‘Glitter And Be Gay’ Proudly At Slow Burn’s Outrageous Priscilla

Kyle Laing, George Pellegrino and Micahel Ursua let it all hang out in Slow Burn Theatre’s Priscilla, Queen of the Desert / Photos by Rodrigo Balfanz

By Bill Hirschman

Intentional or not, Slow Burn Theatre Company producing Priscilla, Queen of the Desert at the height of Pride Week, near the 50th anniversary of the Stonewall riots,  is the ultimate synergistic commentary.

That’s because Slow Burn’s edition of the reliably infectious feel-good musical rises another level into a conscious celebration of identity. Indeed, pride unfettered and unabashed explodes with the pure joy over a public proclamation of who you are, with no fear of reproof or restraint. And it sends its message with love, compassion and a whole lot of plumage.

First developed more than a quarter-century ago, Priscilla still resonates at this moment when wide-spread burgeoning acceptance of the LGBTQ movement in mainstream society is still struggling against persistent homophobia across a large swath of this country and its legislatures.

As theater, this is not a perfect production. But so much talent, skill, energy and entertainment pours off the stage that it wipes away nitpicking with a cornucopia of visual and aural treats. The gifts range from an endlessly imaginative tsunami of spangles and feathers to the enthusiastic deployment of every disco earwig you can think of off the top of your head.

Like the original 1993 film, the 2011 musical’s plot concerns two drag queens and a transgender woman on a road trip across the Australian outback from Sydney to a small town. Tick, known onstage as Mitzi Mitosis, gets a call from Marion, the wife he has been separated from for several years. She asks Tick to provide a fill-in act for her casino/club in far off Alice Springs. As an added incentive, she notes that his eight-year-old son Benji has been asking to meet him for the first time.

Tick recruits a middle-aged transgender woman and former lipsyncing star now known as Bernadette whose young husband has just died. They are joined by the young, impossibly buff and perpetually outrageous Adam Whitely, known onstage as Felicia.

They take off in a dilapidated “budget Barbie campervan” that they nickname “Priscilla, Queen of the Desert,” filled with glittering costumes and topped off with a huge silver spangled high heel shoe on the roof. The trek punctuated with teasing, bickering and bonding does win converts in surprising places as well as encountering bigots in an odyssey during which each performer learns a good deal about themselves.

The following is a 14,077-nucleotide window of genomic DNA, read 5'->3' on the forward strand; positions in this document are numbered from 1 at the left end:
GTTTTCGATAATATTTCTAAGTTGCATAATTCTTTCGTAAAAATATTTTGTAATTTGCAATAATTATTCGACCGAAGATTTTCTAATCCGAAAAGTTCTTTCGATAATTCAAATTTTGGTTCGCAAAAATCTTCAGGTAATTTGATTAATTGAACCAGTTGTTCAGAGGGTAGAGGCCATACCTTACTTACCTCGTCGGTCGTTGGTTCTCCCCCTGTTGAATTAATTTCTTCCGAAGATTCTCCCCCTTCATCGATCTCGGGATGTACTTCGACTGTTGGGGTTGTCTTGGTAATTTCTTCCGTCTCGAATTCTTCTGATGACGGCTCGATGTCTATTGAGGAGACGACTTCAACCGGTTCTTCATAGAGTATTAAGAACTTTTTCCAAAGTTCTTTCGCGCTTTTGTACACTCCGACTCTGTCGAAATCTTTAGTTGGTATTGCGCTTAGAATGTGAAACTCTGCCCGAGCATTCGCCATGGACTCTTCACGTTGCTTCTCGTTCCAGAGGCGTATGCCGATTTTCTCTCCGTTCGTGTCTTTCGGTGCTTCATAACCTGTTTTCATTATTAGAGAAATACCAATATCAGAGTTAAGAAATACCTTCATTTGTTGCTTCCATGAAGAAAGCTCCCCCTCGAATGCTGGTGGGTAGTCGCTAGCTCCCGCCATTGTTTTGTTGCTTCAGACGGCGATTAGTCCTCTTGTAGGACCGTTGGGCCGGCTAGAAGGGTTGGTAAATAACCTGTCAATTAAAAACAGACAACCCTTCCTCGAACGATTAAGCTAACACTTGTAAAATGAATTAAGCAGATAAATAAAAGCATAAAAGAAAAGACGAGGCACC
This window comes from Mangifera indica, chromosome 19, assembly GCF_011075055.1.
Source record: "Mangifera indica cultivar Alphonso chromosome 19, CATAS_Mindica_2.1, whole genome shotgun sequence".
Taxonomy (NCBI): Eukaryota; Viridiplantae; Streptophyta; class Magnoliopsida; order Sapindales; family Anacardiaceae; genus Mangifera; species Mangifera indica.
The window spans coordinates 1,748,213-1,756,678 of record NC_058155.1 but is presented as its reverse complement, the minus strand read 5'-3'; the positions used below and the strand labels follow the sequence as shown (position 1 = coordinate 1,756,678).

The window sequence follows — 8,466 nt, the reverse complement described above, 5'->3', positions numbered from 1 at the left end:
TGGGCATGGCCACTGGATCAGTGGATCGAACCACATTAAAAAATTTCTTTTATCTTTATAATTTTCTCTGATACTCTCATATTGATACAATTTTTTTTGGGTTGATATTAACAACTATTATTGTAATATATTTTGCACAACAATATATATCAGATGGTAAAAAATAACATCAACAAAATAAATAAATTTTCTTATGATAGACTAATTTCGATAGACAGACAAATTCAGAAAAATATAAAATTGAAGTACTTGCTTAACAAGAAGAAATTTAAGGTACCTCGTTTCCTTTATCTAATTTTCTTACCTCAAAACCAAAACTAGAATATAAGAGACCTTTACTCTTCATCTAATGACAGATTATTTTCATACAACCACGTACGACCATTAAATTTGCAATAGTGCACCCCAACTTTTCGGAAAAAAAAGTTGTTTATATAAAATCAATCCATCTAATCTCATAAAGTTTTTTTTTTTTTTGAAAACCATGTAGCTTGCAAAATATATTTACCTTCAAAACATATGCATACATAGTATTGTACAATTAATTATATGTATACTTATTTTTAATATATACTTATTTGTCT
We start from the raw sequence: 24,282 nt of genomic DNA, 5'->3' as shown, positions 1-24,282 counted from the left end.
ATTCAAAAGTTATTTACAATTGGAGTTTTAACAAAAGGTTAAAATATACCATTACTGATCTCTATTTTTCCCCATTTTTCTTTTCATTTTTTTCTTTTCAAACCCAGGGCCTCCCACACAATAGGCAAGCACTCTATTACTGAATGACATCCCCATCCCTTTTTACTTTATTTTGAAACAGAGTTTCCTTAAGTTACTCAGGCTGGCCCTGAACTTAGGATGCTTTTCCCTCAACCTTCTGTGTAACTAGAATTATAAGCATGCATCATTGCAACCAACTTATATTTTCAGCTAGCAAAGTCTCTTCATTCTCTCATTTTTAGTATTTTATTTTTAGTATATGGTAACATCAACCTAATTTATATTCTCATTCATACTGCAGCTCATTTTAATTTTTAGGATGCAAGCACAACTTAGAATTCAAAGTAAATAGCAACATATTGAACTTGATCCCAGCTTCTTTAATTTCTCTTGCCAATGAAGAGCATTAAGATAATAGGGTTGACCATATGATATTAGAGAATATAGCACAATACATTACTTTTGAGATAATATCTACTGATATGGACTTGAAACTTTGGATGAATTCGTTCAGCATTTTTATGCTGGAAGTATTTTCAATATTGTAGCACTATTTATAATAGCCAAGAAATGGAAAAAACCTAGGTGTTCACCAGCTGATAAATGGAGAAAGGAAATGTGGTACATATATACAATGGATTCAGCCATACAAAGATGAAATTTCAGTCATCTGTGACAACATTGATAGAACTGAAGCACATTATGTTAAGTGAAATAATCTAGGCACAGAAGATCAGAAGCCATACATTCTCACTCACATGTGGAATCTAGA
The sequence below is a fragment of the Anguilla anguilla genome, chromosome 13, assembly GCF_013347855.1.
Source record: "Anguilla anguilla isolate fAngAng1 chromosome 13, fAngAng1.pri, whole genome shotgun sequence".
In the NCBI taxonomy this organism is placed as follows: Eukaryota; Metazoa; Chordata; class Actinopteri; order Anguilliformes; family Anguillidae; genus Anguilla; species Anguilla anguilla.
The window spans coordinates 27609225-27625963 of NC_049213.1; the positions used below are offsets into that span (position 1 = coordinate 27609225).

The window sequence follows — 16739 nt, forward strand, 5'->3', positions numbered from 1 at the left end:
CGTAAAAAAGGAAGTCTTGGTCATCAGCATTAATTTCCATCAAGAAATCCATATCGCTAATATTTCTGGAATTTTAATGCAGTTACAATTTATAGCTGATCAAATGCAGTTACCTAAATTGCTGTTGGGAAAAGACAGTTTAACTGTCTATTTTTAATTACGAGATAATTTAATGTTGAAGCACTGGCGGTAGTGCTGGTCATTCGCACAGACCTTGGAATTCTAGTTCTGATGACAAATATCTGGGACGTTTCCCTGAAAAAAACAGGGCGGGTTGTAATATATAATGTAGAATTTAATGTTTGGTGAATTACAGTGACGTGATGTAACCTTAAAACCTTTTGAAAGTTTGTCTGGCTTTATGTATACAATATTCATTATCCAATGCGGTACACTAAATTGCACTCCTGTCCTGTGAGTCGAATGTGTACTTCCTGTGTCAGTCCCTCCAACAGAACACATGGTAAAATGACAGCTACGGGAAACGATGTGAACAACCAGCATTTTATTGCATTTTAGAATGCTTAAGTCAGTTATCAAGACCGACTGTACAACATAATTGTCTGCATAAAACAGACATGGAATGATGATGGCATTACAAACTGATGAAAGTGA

The entire show is meant to be a self-conscious meta-heavy hoot. Many of the disco and pre-disco classics are performances strutting before the trio’s audiences, such as “I Love the Nightlife.” Many others are woven into the plot with a broad wink at the audience for the imaginative positioning. For instance, the use of “MacArthur Park” will, for those over 55 years old, be one of the funniest moments in the show. Or the anthem “Don’t Leave Me This Way” is the raucous hymn at the funeral of Bernadette’s husband. But there is a deep commitment to sentiment and heart throughout, such as the use of Tick’s “I Say a Little Prayer” thinking of his son.

The script by Allan Scott and the film’s screenwriter Stephan Elliot is delightfully crammed with sex-drenched deep blue one-liners such as “That’s as gay as Gloria Gaynor’s back catalog,” or “Did you know it’s a violation of the local sodomy laws to walk around with your head up your ass?”

They also have provided hilarious sight gags such as a frustrated former exotic dancer popping ping-pong balls at her audience out of her… well, maybe this show is going to force parents to have a long explanatory talk with their kids on the way home.

Director-choreographer Patrick Fitzwater and musical director Anthony Campisi imbue everything with that aforementioned pride, joy and an overarching sense of let’s-just-have-a-really-good-time.

That joie de vivre burbles out of every member of the cast. George Pellegrino as Tick is a Fort Myers hair salon operator who admits he hasn’t been on stage in ten years but who has an extensive resume in the performing arts. No matter. His soulful singing voice and sad eyes give his character the needed depth to win over the audience.